Most commercial construction projects will have Owner’s Representation. This person will be orchestrating all the pre-construction activities, including vetting potential project team members. The process of vetting may include interviews and proposals from multiple professionals within one discipline. Interviewing potential team members can be invaluable in determining the ease of communication with the team members assigned to your project and how well you connect with them. It may be ideal for your project to request that some professionals such as MEP (Mechanical, Electrical, and Plumbing Engineers) or kitchen design be contracted under the architect to streamline the delivery and communication process for your project. If this is the case during the interview process, you will want all team members present to see how they interact as a unit. While reviewing proposals, a few areas to focus on are listed below.
- Project Type & Scale. Each professional team should be an expert in or have experience within the project type. Examples are; restaurants, workplace, tall buildings, mixed-use, hotel, etc.
- Portfolio: Is there anything within their portfolio of work that catches your eye and is reflective of what is wanted to be achieved on this project.
- Schedule & Workflow. Ask for and review their proposed delivery schedule. How does each vendor plan to meet your overall project schedule? How does this fit with the overall project workflow?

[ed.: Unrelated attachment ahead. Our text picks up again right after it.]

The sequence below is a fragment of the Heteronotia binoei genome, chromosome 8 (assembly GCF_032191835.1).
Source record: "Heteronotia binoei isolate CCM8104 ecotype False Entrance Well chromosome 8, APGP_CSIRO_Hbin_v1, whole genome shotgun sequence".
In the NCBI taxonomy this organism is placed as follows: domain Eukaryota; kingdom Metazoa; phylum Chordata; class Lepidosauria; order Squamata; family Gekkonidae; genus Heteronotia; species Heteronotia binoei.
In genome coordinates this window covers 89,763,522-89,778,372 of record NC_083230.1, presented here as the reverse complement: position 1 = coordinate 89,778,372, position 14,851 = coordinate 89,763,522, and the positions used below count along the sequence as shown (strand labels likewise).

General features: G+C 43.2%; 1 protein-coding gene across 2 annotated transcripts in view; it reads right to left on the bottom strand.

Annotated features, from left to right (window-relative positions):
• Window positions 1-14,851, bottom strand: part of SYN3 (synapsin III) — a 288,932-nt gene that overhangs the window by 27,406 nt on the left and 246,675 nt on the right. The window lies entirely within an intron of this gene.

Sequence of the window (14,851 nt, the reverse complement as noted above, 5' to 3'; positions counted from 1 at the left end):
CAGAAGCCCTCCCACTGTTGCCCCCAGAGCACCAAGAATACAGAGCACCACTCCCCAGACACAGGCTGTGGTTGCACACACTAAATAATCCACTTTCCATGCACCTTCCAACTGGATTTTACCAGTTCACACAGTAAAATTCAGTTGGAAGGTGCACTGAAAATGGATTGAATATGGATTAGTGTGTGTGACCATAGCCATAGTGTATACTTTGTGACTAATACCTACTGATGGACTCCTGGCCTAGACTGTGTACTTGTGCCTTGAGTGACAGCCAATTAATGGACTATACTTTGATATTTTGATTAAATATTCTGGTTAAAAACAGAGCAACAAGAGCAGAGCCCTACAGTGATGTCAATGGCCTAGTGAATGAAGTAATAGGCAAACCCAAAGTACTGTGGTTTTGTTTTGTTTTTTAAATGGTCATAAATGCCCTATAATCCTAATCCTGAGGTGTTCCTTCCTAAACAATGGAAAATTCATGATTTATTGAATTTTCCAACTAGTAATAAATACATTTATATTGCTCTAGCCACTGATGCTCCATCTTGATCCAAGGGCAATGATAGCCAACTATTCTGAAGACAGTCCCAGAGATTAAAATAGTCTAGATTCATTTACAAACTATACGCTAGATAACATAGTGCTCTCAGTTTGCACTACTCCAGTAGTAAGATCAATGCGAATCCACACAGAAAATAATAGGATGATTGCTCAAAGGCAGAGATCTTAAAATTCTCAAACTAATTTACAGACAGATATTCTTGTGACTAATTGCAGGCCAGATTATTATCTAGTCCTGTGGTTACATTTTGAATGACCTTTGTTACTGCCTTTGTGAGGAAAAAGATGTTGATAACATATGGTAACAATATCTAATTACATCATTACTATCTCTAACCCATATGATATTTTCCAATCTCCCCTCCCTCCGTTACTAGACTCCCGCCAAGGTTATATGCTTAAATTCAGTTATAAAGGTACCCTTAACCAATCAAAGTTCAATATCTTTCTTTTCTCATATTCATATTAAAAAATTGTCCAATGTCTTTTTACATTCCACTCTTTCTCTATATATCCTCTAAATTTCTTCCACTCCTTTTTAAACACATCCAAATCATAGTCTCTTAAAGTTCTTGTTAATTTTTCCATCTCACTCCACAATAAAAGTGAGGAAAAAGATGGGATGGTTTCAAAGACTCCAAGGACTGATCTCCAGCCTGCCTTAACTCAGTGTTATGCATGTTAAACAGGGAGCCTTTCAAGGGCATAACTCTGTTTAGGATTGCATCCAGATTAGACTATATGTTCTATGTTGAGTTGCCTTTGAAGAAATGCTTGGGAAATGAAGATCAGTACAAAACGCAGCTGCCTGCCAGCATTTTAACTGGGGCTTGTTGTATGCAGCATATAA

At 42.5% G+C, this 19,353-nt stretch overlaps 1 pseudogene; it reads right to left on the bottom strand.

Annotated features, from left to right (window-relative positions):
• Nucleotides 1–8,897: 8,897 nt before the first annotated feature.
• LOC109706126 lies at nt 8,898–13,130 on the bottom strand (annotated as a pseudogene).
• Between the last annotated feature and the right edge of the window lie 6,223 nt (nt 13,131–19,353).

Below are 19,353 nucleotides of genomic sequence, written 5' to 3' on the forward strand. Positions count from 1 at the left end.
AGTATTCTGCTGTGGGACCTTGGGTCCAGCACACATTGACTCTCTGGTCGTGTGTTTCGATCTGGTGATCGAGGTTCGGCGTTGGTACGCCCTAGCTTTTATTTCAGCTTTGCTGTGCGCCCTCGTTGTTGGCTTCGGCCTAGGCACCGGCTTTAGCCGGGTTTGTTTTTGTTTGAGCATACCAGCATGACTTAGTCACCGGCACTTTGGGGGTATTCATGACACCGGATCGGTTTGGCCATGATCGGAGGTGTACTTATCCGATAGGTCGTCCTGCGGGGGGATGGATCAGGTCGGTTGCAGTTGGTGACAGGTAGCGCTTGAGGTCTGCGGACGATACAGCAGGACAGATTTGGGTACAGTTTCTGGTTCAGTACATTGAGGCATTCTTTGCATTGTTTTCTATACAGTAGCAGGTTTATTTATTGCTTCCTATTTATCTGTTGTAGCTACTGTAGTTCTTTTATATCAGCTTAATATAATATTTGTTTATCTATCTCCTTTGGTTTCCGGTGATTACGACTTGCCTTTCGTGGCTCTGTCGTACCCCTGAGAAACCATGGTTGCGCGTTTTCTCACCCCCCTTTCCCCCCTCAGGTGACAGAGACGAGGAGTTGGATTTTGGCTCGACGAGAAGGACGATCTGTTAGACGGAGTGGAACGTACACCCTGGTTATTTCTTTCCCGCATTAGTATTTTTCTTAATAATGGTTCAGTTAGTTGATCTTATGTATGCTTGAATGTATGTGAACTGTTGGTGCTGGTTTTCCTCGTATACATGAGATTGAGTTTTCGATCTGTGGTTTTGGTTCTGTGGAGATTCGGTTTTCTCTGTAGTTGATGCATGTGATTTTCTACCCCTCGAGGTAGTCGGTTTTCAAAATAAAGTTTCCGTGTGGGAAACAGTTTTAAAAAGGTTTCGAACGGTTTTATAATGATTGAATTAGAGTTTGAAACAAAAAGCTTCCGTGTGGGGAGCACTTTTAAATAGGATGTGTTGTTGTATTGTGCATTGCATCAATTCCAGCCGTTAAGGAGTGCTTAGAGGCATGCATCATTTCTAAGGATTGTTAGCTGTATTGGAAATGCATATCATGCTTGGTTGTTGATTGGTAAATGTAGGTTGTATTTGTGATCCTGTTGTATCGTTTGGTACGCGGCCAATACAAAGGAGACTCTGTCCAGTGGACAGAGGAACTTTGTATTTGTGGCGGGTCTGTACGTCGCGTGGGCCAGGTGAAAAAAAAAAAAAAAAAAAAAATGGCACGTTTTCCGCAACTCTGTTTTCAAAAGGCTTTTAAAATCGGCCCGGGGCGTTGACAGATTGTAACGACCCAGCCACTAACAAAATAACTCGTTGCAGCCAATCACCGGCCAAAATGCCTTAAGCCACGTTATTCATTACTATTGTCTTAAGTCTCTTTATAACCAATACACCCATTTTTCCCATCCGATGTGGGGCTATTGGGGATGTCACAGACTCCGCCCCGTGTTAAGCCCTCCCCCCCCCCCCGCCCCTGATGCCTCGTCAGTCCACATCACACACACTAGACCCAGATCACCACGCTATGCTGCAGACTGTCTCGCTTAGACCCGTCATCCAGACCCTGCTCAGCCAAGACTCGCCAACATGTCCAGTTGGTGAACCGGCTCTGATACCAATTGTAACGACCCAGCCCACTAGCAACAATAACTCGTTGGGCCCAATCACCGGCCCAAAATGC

- Roles & Responsibilities: Who will be the main point of contact for each professional service? What is their communication style?
Custom Home Projects
Assembling a custom home build project team is one of the places where hiring an Owner’s Representative can be invaluable. An Owner’s Representative has the history and connections to match your project with the right professionals. If you do not have an owner’s representative, we recommend starting with a review of the various vendors' local reputations and testimonials. After that, there are three main criteria to consider.
- Style. Select vendors who have worked with the specific style of home you want to build. Whether you’re looking for a Flat Roof Contemporary, Traditional, Modern, Modern Farmhouse, or Transitional your team needs to be familiar with designing and building that style of home.
- Budget & Project Scale. Professionals should have experience working within your budget requirements and project scale.
- Schedule. Select vendors who have availability in their schedule to start a new project, and who will be able to meet the project schedule you’ve established.
Dubrow Group Recommends
It ultimately depends on the project constraints. We believe there is a fine balance between utilizing a team that has worked together in the past and bidding out the project.
For some projects, especially a fast-tracked project, it may be ideal to work with a team that has worked together successfully in the past. The benefits are:
- They’re familiar with the other team members, which streamlines communication.
- They’re familiar with the workflows and the technology used to monitor the project.
- They’re familiar with quality expectations.
While it may be helpful for the team to have worked together in the past, we also believe it is important to invite several vendors to bid in each category on a project. Bidding keeps the pricing competitive and ensures each selected team member is committed to the schedule and quality expectations.
If you are starting a construction project and want more information about Owner’s Representation with Dubrow Group, please contact us.